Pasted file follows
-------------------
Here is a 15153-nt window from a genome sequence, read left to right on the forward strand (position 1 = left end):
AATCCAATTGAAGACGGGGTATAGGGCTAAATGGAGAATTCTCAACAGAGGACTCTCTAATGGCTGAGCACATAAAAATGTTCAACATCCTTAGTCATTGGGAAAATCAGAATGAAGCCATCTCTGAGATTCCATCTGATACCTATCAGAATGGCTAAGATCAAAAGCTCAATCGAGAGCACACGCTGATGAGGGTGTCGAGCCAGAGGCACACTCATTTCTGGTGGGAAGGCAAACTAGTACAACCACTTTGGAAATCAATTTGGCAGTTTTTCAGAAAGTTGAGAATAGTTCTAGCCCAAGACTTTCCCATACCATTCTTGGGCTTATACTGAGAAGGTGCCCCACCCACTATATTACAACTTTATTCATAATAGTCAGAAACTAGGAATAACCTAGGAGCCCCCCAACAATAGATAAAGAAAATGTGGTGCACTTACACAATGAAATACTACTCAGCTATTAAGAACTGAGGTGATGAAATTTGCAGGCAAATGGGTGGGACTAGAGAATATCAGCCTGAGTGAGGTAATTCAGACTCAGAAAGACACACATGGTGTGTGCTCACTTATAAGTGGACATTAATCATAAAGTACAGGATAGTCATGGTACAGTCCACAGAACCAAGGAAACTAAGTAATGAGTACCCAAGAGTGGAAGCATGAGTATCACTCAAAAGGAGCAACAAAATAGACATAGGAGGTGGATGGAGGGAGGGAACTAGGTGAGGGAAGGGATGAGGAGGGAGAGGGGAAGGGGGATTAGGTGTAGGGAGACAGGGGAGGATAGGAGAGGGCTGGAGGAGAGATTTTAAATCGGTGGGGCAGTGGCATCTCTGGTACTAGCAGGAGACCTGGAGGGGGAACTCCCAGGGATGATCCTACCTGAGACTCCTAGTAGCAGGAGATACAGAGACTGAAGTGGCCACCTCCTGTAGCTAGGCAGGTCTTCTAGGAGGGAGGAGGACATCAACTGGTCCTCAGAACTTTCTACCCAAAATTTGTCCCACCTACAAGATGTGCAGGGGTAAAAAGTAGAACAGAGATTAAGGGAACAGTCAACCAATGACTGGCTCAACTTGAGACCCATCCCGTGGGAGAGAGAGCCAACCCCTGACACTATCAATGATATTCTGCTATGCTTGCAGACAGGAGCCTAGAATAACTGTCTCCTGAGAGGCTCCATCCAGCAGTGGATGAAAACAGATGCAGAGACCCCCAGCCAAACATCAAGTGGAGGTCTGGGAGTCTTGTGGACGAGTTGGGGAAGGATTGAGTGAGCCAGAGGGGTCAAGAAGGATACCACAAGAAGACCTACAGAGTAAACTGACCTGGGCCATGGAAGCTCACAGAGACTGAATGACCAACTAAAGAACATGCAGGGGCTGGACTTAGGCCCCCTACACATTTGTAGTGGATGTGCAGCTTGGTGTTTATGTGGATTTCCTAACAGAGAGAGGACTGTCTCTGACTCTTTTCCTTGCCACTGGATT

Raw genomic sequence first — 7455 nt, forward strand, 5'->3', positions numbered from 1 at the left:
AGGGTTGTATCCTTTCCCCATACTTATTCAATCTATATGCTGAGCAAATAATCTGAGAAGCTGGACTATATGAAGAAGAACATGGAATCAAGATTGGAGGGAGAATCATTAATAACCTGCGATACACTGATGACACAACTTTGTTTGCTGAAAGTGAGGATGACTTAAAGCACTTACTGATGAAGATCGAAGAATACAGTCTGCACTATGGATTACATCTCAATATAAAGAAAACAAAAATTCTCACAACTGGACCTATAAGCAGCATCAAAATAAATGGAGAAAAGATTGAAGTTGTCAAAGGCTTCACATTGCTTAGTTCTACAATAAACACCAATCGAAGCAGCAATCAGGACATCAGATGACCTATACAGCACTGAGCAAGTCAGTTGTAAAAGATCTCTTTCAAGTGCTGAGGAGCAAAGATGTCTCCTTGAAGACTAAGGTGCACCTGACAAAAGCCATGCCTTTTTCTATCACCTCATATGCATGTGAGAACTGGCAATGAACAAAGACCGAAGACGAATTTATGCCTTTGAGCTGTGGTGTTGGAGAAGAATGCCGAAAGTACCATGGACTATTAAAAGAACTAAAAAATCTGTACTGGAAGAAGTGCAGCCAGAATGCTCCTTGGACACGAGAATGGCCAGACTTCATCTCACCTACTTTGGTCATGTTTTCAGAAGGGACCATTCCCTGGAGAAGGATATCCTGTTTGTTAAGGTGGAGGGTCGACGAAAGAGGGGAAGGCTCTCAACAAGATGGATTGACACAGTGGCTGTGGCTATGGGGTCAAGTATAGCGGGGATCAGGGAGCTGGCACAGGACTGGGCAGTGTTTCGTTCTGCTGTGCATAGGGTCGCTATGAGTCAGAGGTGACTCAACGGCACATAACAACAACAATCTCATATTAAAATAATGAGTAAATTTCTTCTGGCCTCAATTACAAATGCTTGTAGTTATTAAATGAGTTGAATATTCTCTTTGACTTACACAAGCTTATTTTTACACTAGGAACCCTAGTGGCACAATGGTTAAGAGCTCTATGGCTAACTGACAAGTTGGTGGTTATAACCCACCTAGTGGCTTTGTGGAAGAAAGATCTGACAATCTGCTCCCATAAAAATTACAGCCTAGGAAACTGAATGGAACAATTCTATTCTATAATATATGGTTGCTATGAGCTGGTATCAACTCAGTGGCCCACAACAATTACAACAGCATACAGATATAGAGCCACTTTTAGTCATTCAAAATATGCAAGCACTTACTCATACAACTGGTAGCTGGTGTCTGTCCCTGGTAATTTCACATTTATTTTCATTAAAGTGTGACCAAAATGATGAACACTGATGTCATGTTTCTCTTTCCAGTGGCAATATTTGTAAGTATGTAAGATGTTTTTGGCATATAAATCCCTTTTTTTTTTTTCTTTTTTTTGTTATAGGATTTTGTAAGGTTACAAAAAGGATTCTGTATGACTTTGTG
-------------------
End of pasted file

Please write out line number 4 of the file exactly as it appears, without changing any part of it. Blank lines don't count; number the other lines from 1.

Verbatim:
AGGGTTGTATCCTTTCCCCATACTTATTCAATCTATATGCTGAGCAAATAATCTGAGAAGCTGGACTATATGAAGAAGAACATGGAATCAAGATTGGAGGGAGAATCATTAATAACCTGCGATACACTGATGACACAACTTTGTTTGCTGAAAGTGAGGATGACTTAAAGCACTTACTGATGAAGATCGAAGAATACAGTCTGCACTATGGATTACATCTCAATATAAAGAAAACAAAAATTCTCACAACTGGACCTATAAGCAGCATCAAAATAAATGGAGAAAAGATTGAAGTTGTCAAAGGCTTCACATTGCTTAGTTCTACAATAAACACCAATCGAAGCAGCAATCAGGACATCAGATGACCTATACAGCACTGAGCAAGTCAGTTGTAAAAGATCTCTTTCAAGTGCTGAGGAGCAAAGATGTCTCCTTGAAGACTAAGGTGCACCTGACAAAAGCCATGCCTTTTTCTATCACCTCATATGCATGTGAGAACTGGCAATGAACAAAGACCGAAGACGAATTTATGCCTTTGAGCTGTGGTGTTGGAGAAGAATGCCGAAAGTACCATGGACTATTAAAAGAACTAAAAAATCTGTACTGGAAGAAGTGCAGCCAGAATGCTCCTTGGACACGAGAATGGCCAGACTTCATCTCACCTACTTTGGTCATGTTTTCAGAAGGGACCATTCCCTGGAGAAGGATATCCTGTTTGTTAAGGTGGAGGGTCGACGAAAGAGGGGAAGGCTCTCAACAAGATGGATTGACACAGTGGCTGTGGCTATGGGGTCAAGTATAGCGGGGATCAGGGAGCTGGCACAGGACTGGGCAGTGTTTCGTTCTGCTGTGCATAGGGTCGCTATGAGTCAGAGGTGACTCAACGGCACATAACAACAACAATCTCATATTAAAATAATGAGTAAATTTCTTCTGGCCTCAATTACAAATGCTTGTAGTTATTAAATGAGTTGAATATTCTCTTTGACTTACACAAGCTTATTTTTACACTAGGAACCCTAGTGGCACAATGGTTAAGAGCTCTATGGCTAACTGACAAGTTGGTGGTTATAACCCACCTAGTGGCTTTGTGGAAGAAAGATCTGACAATCTGCTCCCATAAAAATTACAGCCTAGGAAACTGAATGGAACAATTCTATTCTATAATATATGGTTGCTATGAGCTGGTATCAACTCAGTGGCCCACAACAATTACAACAGCATACAGATATAGAGCCACTTTTAGTCATTCAAAATATGCAAGCACTTACTCATACAACTGGTAGCTGGTGTCTGTCCCTGGTAATTTCACATTTATTTTCATTAAAGTGTGACCAAAATGATGAACACTGATGTCATGTTTCTCTTTCCAGTGGCAATATTTGTAAGTATGTAAGATGTTTTTGGCATATAAATCCCTTTTTTTTTTTTCTTTTTTTTGTTATAGGATTTTGTAAGGTTACAAAAAGGATTCTGTATGACTTTGTG